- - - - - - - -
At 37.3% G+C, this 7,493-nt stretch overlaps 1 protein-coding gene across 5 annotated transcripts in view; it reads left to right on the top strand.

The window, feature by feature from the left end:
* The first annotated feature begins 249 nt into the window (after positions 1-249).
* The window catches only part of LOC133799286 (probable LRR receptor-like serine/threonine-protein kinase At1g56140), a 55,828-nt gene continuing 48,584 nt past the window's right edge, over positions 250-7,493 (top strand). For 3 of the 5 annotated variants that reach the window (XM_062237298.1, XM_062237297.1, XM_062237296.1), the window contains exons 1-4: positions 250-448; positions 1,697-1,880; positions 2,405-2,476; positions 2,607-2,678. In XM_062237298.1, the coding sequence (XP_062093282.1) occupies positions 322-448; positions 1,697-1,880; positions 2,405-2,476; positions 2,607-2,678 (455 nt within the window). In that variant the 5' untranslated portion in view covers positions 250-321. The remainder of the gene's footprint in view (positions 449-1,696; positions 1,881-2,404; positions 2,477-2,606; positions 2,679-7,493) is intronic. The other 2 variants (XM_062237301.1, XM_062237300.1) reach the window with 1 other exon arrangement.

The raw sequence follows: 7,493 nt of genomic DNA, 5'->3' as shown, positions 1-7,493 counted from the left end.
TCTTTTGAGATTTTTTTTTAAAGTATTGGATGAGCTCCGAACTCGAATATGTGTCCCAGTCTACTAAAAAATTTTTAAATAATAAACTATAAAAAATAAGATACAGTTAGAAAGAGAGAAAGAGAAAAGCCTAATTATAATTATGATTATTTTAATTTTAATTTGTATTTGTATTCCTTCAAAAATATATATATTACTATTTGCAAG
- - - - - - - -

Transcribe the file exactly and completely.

At 37.3% G+C, this 7,493-nt stretch overlaps 1 protein-coding gene across 5 annotated transcripts in view; it reads left to right on the top strand.

The window, feature by feature from the left end:
* The first annotated feature begins 249 nt into the window (after positions 1-249).
* The window catches only part of LOC133799286 (probable LRR receptor-like serine/threonine-protein kinase At1g56140), a 55,828-nt gene continuing 48,584 nt past the window's right edge, over positions 250-7,493 (top strand). For 3 of the 5 annotated variants that reach the window (XM_062237298.1, XM_062237297.1, XM_062237296.1), the window contains exons 1-4: positions 250-448; positions 1,697-1,880; positions 2,405-2,476; positions 2,607-2,678. In XM_062237298.1, the coding sequence (XP_062093282.1) occupies positions 322-448; positions 1,697-1,880; positions 2,405-2,476; positions 2,607-2,678 (455 nt within the window). In that variant the 5' untranslated portion in view covers positions 250-321. The remainder of the gene's footprint in view (positions 449-1,696; positions 1,881-2,404; positions 2,477-2,606; positions 2,679-7,493) is intronic. The other 2 variants (XM_062237301.1, XM_062237300.1) reach the window with 1 other exon arrangement.

The raw sequence follows: 7,493 nt of genomic DNA, 5'->3' as shown, positions 1-7,493 counted from the left end.
TCTTTTGAGATTTTTTTTTAAAGTATTGGATGAGCTCCGAACTCGAATATGTGTCCCAGTCTACTAAAAAATTTTTAAATAATAAACTATAAAAAATAAGATACAGTTAGAAAGAGAGAAAGAGAAAAGCCTAATTATAATTATGATTATTTTAATTTTAATTTGTATTTGTATTCCTTCAAAAATATATATATTACTATTTGCAAG